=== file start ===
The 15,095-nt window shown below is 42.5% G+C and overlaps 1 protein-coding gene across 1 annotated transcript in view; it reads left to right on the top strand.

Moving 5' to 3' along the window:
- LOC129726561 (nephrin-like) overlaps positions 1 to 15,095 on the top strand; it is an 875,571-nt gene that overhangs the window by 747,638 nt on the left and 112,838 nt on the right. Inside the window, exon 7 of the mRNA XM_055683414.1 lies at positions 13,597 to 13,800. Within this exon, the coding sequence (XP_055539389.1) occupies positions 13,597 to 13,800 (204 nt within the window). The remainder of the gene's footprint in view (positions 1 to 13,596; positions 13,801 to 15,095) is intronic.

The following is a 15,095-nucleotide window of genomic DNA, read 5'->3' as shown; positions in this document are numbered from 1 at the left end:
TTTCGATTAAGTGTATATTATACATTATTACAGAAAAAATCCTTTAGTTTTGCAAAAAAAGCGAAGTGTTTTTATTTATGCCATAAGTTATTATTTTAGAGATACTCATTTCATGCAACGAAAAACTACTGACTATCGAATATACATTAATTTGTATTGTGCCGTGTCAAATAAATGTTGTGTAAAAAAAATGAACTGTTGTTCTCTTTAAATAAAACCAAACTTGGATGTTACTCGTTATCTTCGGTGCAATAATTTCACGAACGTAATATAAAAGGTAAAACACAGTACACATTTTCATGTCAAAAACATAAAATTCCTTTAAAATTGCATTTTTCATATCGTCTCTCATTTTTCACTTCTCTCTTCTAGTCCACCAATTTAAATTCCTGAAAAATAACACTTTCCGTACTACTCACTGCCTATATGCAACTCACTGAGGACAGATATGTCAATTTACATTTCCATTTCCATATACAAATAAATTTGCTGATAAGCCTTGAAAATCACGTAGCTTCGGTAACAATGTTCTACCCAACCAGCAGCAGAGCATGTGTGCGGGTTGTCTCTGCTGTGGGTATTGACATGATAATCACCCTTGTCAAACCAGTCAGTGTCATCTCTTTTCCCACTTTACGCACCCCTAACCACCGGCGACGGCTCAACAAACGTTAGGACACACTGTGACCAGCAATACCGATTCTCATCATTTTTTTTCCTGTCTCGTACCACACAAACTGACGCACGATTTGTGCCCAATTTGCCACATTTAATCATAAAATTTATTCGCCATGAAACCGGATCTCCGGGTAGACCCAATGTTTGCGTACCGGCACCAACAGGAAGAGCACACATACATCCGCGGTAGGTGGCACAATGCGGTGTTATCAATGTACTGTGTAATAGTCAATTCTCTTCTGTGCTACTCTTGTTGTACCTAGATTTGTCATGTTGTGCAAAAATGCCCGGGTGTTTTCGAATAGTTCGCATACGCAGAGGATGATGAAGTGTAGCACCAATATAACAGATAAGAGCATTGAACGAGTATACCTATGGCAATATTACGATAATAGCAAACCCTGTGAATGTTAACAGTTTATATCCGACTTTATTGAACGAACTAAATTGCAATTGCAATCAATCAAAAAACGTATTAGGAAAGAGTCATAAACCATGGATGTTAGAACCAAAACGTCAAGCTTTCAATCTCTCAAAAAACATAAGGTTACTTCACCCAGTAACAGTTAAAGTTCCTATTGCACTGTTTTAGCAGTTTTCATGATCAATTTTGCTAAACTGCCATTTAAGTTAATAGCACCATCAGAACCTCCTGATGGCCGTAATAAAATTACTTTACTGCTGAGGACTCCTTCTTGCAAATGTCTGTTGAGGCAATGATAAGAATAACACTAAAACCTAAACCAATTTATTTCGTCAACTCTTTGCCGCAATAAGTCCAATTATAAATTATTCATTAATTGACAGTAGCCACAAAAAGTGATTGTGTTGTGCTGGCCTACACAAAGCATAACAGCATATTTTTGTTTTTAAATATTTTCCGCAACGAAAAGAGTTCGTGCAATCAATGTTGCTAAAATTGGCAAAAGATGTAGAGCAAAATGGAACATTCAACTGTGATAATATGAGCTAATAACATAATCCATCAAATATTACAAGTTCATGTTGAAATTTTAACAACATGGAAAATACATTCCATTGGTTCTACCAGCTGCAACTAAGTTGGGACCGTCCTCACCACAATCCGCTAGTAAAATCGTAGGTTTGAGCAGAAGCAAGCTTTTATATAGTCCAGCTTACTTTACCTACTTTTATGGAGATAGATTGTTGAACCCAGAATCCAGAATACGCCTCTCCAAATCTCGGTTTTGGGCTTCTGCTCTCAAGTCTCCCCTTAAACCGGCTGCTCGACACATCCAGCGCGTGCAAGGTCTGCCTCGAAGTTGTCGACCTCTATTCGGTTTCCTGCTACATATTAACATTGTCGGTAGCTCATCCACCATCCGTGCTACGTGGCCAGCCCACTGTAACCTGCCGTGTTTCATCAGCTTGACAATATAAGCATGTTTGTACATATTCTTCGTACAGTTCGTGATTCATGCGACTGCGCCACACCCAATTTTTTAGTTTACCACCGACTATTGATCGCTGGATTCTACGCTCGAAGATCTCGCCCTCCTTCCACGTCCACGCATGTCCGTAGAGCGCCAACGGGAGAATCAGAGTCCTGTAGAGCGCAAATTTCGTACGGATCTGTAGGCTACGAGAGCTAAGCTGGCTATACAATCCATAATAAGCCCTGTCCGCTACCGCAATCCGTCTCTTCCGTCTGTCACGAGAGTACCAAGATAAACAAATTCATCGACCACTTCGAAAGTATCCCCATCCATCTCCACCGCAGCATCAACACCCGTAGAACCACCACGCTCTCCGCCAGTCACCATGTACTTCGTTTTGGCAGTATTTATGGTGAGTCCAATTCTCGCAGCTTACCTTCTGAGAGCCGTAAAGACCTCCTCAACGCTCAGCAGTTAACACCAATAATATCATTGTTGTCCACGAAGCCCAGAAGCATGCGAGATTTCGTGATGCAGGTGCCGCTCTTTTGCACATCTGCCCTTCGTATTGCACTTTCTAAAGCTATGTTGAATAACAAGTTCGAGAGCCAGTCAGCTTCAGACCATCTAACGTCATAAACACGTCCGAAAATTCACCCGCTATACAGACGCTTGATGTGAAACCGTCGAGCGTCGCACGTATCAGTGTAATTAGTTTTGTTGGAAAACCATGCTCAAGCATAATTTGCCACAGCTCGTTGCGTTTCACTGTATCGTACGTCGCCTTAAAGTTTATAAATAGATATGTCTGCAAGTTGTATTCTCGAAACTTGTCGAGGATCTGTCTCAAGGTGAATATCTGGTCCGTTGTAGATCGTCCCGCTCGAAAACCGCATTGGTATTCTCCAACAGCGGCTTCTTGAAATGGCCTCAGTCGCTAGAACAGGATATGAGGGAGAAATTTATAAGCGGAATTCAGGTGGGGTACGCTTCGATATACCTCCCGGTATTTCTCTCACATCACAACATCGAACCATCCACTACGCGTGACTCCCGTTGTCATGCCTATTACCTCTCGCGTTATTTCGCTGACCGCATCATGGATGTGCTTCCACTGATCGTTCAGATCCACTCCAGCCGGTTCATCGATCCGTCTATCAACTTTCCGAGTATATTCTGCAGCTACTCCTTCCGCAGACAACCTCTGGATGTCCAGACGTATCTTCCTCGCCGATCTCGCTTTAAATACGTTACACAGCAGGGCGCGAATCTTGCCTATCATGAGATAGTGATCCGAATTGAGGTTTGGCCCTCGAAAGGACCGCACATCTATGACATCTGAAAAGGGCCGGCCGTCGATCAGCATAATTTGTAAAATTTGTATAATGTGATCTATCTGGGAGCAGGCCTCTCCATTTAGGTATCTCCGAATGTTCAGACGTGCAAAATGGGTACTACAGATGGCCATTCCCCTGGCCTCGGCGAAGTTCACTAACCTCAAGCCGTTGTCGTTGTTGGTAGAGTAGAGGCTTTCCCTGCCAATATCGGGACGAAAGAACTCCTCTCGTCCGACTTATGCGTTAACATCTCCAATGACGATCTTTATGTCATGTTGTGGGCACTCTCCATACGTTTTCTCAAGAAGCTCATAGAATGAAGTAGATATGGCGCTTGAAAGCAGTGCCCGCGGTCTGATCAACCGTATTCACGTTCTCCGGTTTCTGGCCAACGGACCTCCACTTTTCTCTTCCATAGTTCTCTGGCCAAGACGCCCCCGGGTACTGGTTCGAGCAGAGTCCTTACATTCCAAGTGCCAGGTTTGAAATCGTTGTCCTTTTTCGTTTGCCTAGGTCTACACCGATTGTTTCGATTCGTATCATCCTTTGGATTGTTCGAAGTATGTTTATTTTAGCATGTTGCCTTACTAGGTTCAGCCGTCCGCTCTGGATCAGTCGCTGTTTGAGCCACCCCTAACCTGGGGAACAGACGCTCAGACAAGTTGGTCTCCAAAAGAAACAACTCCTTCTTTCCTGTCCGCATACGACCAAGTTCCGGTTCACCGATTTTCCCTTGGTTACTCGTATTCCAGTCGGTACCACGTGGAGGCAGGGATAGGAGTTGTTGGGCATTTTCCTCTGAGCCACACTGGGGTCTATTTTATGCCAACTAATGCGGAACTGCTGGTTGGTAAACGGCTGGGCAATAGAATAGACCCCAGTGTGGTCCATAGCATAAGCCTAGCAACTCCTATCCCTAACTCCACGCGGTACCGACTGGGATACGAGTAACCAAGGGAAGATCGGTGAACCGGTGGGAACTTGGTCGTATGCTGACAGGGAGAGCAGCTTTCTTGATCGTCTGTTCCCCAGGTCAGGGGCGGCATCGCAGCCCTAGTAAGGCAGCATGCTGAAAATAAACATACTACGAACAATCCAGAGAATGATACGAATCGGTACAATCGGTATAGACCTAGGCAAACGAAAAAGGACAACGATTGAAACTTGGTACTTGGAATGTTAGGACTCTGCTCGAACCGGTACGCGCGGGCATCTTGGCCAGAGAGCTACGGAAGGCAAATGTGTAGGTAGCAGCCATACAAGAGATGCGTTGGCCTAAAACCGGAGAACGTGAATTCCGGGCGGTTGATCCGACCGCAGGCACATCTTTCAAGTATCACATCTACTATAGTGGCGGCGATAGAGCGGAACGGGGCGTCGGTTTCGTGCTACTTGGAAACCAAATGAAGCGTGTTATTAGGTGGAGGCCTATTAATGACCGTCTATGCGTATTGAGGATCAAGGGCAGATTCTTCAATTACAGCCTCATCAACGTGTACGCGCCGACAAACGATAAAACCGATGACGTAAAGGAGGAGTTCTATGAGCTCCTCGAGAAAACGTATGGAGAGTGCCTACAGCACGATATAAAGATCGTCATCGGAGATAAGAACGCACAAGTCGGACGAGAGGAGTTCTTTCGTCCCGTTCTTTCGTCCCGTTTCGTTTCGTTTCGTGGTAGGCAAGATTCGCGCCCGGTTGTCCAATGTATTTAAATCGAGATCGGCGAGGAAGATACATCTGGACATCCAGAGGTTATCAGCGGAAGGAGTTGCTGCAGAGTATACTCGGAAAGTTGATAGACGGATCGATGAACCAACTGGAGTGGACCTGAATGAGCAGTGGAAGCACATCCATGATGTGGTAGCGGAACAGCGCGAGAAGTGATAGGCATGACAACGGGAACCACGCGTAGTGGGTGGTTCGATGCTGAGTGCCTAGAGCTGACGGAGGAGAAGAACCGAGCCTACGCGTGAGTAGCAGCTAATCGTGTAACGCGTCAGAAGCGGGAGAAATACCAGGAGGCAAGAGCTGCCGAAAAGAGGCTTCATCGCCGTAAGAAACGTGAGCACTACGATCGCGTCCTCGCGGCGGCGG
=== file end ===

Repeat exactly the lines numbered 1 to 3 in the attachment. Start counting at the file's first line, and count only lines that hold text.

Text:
The 15,095-nt window shown below is 42.5% G+C and overlaps 1 protein-coding gene across 1 annotated transcript in view; it reads left to right on the top strand.

Moving 5' to 3' along the window:
- LOC129726561 (nephrin-like) overlaps positions 1 to 15,095 on the top strand; it is an 875,571-nt gene that overhangs the window by 747,638 nt on the left and 112,838 nt on the right. Inside the window, exon 7 of the mRNA XM_055683414.1 lies at positions 13,597 to 13,800. Within this exon, the coding sequence (XP_055539389.1) occupies positions 13,597 to 13,800 (204 nt within the window). The remainder of the gene's footprint in view (positions 1 to 13,596; positions 13,801 to 15,095) is intronic.